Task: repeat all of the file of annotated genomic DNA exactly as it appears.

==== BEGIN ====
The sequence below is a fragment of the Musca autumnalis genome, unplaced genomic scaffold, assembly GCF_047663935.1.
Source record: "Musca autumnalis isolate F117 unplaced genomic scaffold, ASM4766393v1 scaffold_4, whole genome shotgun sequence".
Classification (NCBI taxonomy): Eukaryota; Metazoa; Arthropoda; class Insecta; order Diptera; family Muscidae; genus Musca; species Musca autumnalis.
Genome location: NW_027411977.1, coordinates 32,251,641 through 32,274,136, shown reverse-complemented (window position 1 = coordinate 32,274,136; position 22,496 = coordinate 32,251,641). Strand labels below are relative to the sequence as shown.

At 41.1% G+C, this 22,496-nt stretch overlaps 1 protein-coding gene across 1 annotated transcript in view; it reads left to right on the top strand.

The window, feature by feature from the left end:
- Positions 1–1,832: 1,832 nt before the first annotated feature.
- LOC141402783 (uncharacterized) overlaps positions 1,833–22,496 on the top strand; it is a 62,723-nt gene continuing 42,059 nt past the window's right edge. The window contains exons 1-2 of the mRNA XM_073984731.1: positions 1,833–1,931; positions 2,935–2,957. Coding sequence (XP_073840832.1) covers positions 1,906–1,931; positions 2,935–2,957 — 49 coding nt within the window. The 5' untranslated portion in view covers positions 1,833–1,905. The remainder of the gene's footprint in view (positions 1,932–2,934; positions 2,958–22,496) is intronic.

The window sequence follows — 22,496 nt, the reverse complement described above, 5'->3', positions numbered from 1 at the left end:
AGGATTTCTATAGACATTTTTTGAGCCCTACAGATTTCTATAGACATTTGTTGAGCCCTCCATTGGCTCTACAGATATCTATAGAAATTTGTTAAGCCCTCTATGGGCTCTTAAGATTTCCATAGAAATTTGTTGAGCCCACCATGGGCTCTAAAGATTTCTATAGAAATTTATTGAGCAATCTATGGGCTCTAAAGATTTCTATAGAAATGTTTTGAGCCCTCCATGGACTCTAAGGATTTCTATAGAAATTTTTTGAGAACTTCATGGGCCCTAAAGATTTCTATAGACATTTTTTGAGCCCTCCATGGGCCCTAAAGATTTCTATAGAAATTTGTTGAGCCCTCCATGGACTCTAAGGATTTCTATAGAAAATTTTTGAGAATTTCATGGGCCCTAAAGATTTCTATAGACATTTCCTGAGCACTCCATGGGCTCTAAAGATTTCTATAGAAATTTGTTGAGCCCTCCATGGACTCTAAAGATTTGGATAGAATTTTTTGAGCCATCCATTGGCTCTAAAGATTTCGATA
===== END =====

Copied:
The sequence below is a fragment of the Musca autumnalis genome, unplaced genomic scaffold, assembly GCF_047663935.1.
Source record: "Musca autumnalis isolate F117 unplaced genomic scaffold, ASM4766393v1 scaffold_4, whole genome shotgun sequence".
Classification (NCBI taxonomy): Eukaryota; Metazoa; Arthropoda; class Insecta; order Diptera; family Muscidae; genus Musca; species Musca autumnalis.
Genome location: NW_027411977.1, coordinates 32,251,641 through 32,274,136, shown reverse-complemented (window position 1 = coordinate 32,274,136; position 22,496 = coordinate 32,251,641). Strand labels below are relative to the sequence as shown.

At 41.1% G+C, this 22,496-nt stretch overlaps 1 protein-coding gene across 1 annotated transcript in view; it reads left to right on the top strand.

The window, feature by feature from the left end:
- Positions 1–1,832: 1,832 nt before the first annotated feature.
- LOC141402783 (uncharacterized) overlaps positions 1,833–22,496 on the top strand; it is a 62,723-nt gene continuing 42,059 nt past the window's right edge. The window contains exons 1-2 of the mRNA XM_073984731.1: positions 1,833–1,931; positions 2,935–2,957. Coding sequence (XP_073840832.1) covers positions 1,906–1,931; positions 2,935–2,957 — 49 coding nt within the window. The 5' untranslated portion in view covers positions 1,833–1,905. The remainder of the gene's footprint in view (positions 1,932–2,934; positions 2,958–22,496) is intronic.

The window sequence follows — 22,496 nt, the reverse complement described above, 5'->3', positions numbered from 1 at the left end:
AGGATTTCTATAGACATTTTTTGAGCCCTACAGATTTCTATAGACATTTGTTGAGCCCTCCATTGGCTCTACAGATATCTATAGAAATTTGTTAAGCCCTCTATGGGCTCTTAAGATTTCCATAGAAATTTGTTGAGCCCACCATGGGCTCTAAAGATTTCTATAGAAATTTATTGAGCAATCTATGGGCTCTAAAGATTTCTATAGAAATGTTTTGAGCCCTCCATGGACTCTAAGGATTTCTATAGAAATTTTTTGAGAACTTCATGGGCCCTAAAGATTTCTATAGACATTTTTTGAGCCCTCCATGGGCCCTAAAGATTTCTATAGAAATTTGTTGAGCCCTCCATGGACTCTAAGGATTTCTATAGAAAATTTTTGAGAATTTCATGGGCCCTAAAGATTTCTATAGACATTTCCTGAGCACTCCATGGGCTCTAAAGATTTCTATAGAAATTTGTTGAGCCCTCCATGGACTCTAAAGATTTGGATAGAATTTTTTGAGCCATCCATTGGCTCTAAAGATTTCGATA